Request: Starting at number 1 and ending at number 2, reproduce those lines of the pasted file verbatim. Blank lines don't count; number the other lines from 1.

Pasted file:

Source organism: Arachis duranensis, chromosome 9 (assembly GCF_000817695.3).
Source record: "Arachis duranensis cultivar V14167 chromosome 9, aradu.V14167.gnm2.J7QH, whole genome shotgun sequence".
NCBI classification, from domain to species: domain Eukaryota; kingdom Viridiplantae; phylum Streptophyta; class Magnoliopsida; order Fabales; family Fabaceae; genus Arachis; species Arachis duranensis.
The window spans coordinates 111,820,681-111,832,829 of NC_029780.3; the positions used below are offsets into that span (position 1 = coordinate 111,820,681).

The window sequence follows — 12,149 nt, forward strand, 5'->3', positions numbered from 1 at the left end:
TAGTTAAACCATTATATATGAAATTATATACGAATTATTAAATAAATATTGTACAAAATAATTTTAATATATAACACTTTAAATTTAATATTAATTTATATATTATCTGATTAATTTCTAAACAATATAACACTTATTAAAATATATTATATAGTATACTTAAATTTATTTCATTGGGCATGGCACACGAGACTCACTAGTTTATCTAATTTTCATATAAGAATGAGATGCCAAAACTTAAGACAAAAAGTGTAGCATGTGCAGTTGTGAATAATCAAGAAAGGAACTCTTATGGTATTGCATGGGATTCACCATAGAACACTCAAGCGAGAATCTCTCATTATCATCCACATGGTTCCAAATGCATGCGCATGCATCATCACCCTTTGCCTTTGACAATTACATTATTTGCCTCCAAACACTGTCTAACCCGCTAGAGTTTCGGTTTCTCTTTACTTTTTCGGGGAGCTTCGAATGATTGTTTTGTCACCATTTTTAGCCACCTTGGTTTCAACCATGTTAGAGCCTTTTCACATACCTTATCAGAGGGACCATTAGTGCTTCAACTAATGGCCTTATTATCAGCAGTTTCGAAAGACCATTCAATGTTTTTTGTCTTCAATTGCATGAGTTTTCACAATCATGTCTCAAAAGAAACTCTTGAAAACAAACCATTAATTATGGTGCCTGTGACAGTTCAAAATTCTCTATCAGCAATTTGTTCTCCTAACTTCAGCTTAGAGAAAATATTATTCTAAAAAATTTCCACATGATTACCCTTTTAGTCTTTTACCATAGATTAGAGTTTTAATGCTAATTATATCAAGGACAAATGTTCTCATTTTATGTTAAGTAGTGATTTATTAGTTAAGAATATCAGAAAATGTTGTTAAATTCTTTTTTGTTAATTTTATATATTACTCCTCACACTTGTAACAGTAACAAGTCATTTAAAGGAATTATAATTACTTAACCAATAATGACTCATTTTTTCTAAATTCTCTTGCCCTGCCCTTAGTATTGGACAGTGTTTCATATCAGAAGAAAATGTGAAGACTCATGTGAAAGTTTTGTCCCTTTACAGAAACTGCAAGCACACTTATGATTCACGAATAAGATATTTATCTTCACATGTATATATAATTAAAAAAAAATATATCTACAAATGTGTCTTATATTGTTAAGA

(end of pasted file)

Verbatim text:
Source organism: Arachis duranensis, chromosome 9 (assembly GCF_000817695.3).
Source record: "Arachis duranensis cultivar V14167 chromosome 9, aradu.V14167.gnm2.J7QH, whole genome shotgun sequence".